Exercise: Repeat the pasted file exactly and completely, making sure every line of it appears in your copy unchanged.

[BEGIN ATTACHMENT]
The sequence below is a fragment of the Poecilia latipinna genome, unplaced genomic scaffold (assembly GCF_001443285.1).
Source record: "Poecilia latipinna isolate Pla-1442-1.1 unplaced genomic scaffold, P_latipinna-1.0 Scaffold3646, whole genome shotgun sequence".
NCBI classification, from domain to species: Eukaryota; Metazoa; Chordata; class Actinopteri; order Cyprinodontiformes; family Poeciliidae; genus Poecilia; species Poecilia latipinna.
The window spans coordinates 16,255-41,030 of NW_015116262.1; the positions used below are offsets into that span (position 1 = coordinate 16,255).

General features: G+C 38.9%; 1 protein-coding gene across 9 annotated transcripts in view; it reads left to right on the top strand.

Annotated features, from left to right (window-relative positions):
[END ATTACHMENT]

The sequence below is a fragment of the Poecilia latipinna genome, unplaced genomic scaffold (assembly GCF_001443285.1).
Source record: "Poecilia latipinna isolate Pla-1442-1.1 unplaced genomic scaffold, P_latipinna-1.0 Scaffold3646, whole genome shotgun sequence".
NCBI classification, from domain to species: Eukaryota; Metazoa; Chordata; class Actinopteri; order Cyprinodontiformes; family Poeciliidae; genus Poecilia; species Poecilia latipinna.
The window spans coordinates 16,255-41,030 of NW_015116262.1; the positions used below are offsets into that span (position 1 = coordinate 16,255).

General features: G+C 38.9%; 1 protein-coding gene across 9 annotated transcripts in view; it reads left to right on the top strand.

Annotated features, from left to right (window-relative positions):